The Little Rock Zoo

.The Little Rock Zoo needs to step up and care for the animals better! Please read the several artciles here with deaths, sickness and a bald chimp!

Saturday, January 1, 2011

186 Chimpanzees remain in New Mexico

The pleas of New Mexico officials like Gov. Bill Richardson, Attorney General Gary King and many others have not gone unheard. Some 186 chimpanzees will remain at the Alamogordo Primate Facility on Holloman Air Force Base for now.

The National Institutes of Health informed Richardson on Thursday the chimps will not be transferred to a San Antonio, Texas, facility until the National Academy of Sciences reviews policies on using chimpanzees in biomedical research.

Richardson spokeswoman Alarie Ray-Garcia said that's expected to postpone the transfer for about two years.

A federal contract with Charles Rivers Laboratories to take care of the animals expires in May. The NIH proposed sending them to Texas to be used in research aimed at finding a hepatitis C vaccine.

Animal welfare activists including world-renowned primatologist Jane Goodall and actor Gene Hackman threw in their support in protesting the move and the transfer has been opposed by, among others, Animal Protection of New Mexico and a Washington, D.C.-based group called Physicians Committee for Responsible Medicine.

Opponents have argued that chimps do not make good research models for the disease, and that transporting the apes to Texas could harm them.

Richardson, who also has expressed concern about the loss of 35 jobs in Alamogordo, wants the NIH to permanently retire the chimps and convert the primate facility into a sanctuary.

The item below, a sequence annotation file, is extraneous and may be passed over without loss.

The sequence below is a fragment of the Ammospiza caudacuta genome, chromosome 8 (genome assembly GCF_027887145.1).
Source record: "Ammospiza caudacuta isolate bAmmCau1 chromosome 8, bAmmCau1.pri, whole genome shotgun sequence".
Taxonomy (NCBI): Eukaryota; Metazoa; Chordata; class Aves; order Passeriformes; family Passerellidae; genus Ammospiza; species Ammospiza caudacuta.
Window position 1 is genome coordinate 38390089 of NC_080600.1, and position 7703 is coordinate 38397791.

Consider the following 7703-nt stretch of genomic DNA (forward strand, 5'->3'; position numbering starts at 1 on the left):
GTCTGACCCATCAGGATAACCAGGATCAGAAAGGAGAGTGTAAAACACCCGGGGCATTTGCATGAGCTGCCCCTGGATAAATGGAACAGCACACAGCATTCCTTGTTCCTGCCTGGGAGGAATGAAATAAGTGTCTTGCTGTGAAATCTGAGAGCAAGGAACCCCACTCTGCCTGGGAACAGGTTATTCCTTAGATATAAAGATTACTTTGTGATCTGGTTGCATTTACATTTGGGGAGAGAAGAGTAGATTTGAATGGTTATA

The chimps have been free from testing at the APF at Holloman since
2001. Holloman allowed the facility to stay in its confines under the condition no testing would take place there.

Dr. John Pippin, senior medical and research adviser with the Physicians Committee for Responsible Medicine, said the decision is hopeful in two ways.

"It's absolutely the right thing to leave those chimpanzees where they are," Pippin said. "Also, now the National Academy of Sciences is going to look, in an objective fashion, as to if chimp research is useful medically."

Not only could the study result in helping the Holloman chimps, it could also result in moving toward a national legislative prohibition of the use of chimps and other great apes in research, Pippin said.

"The decision shows that when good science, determined elected officials and their supporters come together, they can effect even an agency as determined as the NIH," Pippin said. "This is a terrific thing. Being involved in this personally, I think the most heartening thing is the way individuals, scientific interests and elected officials came together in a single voice."
The Associated Press contributed to this report.

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